## Direct and inverse discrete Zernike transform

Optics Express, Vol. 17, Issue 26, pp. 24269-24281 (2009)

http://dx.doi.org/10.1364/OE.17.024269

Acrobat PDF (859 KB)

### Abstract

An invertible discrete Zernike transform, DZT is proposed and implemented. Three types of non-redundant samplings, random, hybrid (perturbed deterministic) and deterministic (spiral) are shown to provide completeness of the resulting sampled Zernike polynomial expansion. When completeness is guaranteed, then we can obtain an orthonormal basis, and hence the inversion only requires transposition of the matrix formed by the basis vectors (modes). The discrete Zernike modes are given for different sampling patterns and number of samples. The DZT has been implemented showing better performance, numerical stability and robustness than the standard Zernike expansion in numerical simulations. Non-redundant (critical) sampling along with an invertible transformation can be useful in a wide variety of applications.

© 2009 OSA

## 1. Introduction

2. R. Navarro and E. Moreno-Barriuso, “Laser ray-tracing method for optical testing,” Opt. Lett. **24**(14), 951–953 (1999). [CrossRef] [PubMed]

3. R. J. Noll, “Phase estimates from slope–type wave–front sensors,” J. Opt. Soc. Am. **68**(1), 139–140 (1978). [CrossRef]

5. J. Y. Wang and D. E. Silva, “Wave-front interpretation with Zernike polynomials,” Appl. Opt. **19**(9), 1510–1518 (1980). [CrossRef] [PubMed]

7. J. Alda and G. D. Boreman, “Zernike-based matrix model of deformable mirrors: optimization of aperture size,” Appl. Opt. **32**, 2431–2438 (1993). [CrossRef] [PubMed]

8. G. D. Love, “Wave-front correction and production of Zernike modes with a liquid-crystal spatial light modulator,” Appl. Opt. **36**(7), 1517–1520 (1997). [CrossRef] [PubMed]

9. C.-J. Kim, “Polynomial fit of interferograms,” Appl. Opt. **21**(24), 4521–4525 (1982). [CrossRef] [PubMed]

11. B. Qi, H. Chen, and N. Dong, “Wavefront fitting of interferograms with Zernike polynomials,” Opt. Eng. **41**(7), 1565–1569 (2002). [CrossRef]

12. J. Nam and J. Rubinstein, “Numerical reconstruction of optical surfaces,” J. Opt. Soc. Am. A **25**(7), 1697–1709 (2008). [CrossRef]

13. J. Schwiegerling, J. Greivenkamp, and J. Miller, “Representation of videokeratoscopic height data with Zernike polynomials,” J. Opt. Soc. Am. A **12**(10), 2105–2113 (1995). [CrossRef]

14. R. J. Noll, “Zernike polynomials and atmospheric turbulence,” J. Opt. Soc. Am. **66**(3), 207–211 (1976). [CrossRef]

*δ*is the Kronecker delta function. The radial order

_{m0}*n*is integer positive, and the angular frequency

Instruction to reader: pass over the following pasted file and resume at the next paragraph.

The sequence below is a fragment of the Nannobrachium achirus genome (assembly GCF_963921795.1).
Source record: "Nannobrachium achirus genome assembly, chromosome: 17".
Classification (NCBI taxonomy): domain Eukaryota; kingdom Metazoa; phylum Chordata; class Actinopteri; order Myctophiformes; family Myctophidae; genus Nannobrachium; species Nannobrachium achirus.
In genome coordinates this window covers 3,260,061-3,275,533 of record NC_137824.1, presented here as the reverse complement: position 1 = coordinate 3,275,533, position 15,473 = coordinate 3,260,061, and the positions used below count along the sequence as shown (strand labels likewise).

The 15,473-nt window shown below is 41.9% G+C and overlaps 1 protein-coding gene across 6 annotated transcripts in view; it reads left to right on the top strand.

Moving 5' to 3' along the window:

*m*can only take on values

*-n, -n*+ 2,

*-n + 4, ... n*.

**W**=

**ZC,**where

**Z**is a matrix whose columns are sampled Zernike polynomials and

**W**and

**C**are column vectors corresponding to samples and coefficients of the wavefront respectively. The lack of completeness implies that

**Z**does not exist and hence we cannot solve Eq. (1) to obtain the coefficients. The standard way to overcome this problem is to oversample the wavefront and estimate a number of coefficients

^{−1}*J*lower than the number of samples

*I (J < I)*. The coefficients are then estimated by least squares fit to the data. In matrix notation, this is equivalent to compute the Moore-Penrose pseudoinverse of

**Z**. (

**Z**is not square as it has more rows –samples- than columns –coefficients-):

15. J. Herrmann, “Cross coupling and aliasing in modal wave-front estimation,” J. Opt. Soc. Am. **71**(8), 989–992 (1981). [CrossRef]

17. O. Soloviev and G. Vdovin, “Hartmann-Shack test with random masks for modal wavefront reconstruction,” Opt. Express **13**(23), 9570–9584 (2005). [CrossRef] [PubMed]

18. M. Ares and S. Royo, “Comparison of cubic B-spline and Zernike-fitting techniques in complex wavefront reconstruction,” Appl. Opt. **45**(27), 6954–6964 (2006). [CrossRef] [PubMed]

17. O. Soloviev and G. Vdovin, “Hartmann-Shack test with random masks for modal wavefront reconstruction,” Opt. Express **13**(23), 9570–9584 (2005). [CrossRef] [PubMed]

19. L. Diaz-Santana, G. Walker, and S. X. Bará, “Sampling geometries for ocular aberrometry: A model for evaluation of performance,” Opt. Express **13**(22), 8801–8818 (2005). [CrossRef] [PubMed]

20. W. H. Southwell, “Wave–front estimation from wave–front slope measurements,” J. Opt. Soc. Am. **70**(8), 998–1006 (1980). [CrossRef]

21. E. E. Silbaugh, B. M. Welsh, and M. C. Roggemann, “Characterization of Atmospheric Turbulence Phase Statics Using Wave-Front Slope Measurements,” J. Opt. Soc. Am. A **13**(12), 2453–2460 (1996). [CrossRef]